Theresa May's hopes of deporting Italian 'hammer killer' quashed by judges

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The Independent Online

Home Secretary Theresa May's hopes of deporting an Italian father-of-five who hit his flatmate over the head with a hammer then strangled him with the flex of an iron were yesterday dashed by senior judges.

The Court of Appeal concluded that the 54-year-old man should not be deported because he did not pose a "sufficiently serious threat to public security". Mrs May had challenged a similar earlier ruling by an Asylum and Immigration Tribunal.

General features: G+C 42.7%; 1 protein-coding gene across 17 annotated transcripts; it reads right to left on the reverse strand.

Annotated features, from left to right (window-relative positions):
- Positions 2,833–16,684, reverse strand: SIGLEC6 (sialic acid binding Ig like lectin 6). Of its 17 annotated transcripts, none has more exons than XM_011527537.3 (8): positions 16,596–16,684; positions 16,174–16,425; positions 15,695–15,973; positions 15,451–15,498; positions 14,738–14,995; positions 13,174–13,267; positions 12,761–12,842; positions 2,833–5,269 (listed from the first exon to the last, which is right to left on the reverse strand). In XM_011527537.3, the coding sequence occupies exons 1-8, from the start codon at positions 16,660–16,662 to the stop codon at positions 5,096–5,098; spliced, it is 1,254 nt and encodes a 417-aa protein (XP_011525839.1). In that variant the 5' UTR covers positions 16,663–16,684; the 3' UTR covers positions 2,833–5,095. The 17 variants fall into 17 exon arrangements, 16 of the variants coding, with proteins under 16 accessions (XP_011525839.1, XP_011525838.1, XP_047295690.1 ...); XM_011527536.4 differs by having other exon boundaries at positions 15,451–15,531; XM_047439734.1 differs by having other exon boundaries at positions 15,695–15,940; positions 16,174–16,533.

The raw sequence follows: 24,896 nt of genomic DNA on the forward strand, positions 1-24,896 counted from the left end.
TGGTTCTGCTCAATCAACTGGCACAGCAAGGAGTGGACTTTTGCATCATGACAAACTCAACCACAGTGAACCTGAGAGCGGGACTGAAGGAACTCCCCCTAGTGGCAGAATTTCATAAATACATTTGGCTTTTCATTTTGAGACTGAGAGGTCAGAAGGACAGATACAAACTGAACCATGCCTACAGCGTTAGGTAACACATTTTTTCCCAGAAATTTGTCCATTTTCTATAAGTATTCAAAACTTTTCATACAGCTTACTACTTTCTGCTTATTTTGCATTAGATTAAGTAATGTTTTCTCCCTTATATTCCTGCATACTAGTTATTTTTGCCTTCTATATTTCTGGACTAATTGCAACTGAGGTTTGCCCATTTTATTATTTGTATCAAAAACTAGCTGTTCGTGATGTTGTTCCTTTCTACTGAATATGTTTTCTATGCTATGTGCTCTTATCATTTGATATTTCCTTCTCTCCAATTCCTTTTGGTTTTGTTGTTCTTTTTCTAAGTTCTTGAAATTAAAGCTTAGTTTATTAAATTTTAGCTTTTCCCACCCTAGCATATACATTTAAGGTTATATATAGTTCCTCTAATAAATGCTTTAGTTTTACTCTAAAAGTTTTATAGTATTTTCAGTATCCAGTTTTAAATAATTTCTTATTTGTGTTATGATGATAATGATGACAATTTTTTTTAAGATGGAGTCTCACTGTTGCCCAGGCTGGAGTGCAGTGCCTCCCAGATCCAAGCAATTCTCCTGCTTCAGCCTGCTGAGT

Lord Justice Pill, Lord Justice Aikens and Lady Justice Rafferty dismissed her appeal after a hearing in London.

The man, who has not been identified, was given an eight-year jail term in 2002 after being convicted of killing flatmate Edward Mitchell.The judges said the man had been convicted of manslaughter by a jury at the Old Bailey. He had struck Mr Mitchell "at least 20 blows" to the head with weapons including a hammer before strangling him. Jurors decided that "murder was reduced to manslaughter by reason of provocation".

The man had been released from prison to hostel accommodation but, because no place was available, he had been rearrested. He subsequently received damages of £25,000 for the "unlawful imprisonment which followed," the judges said.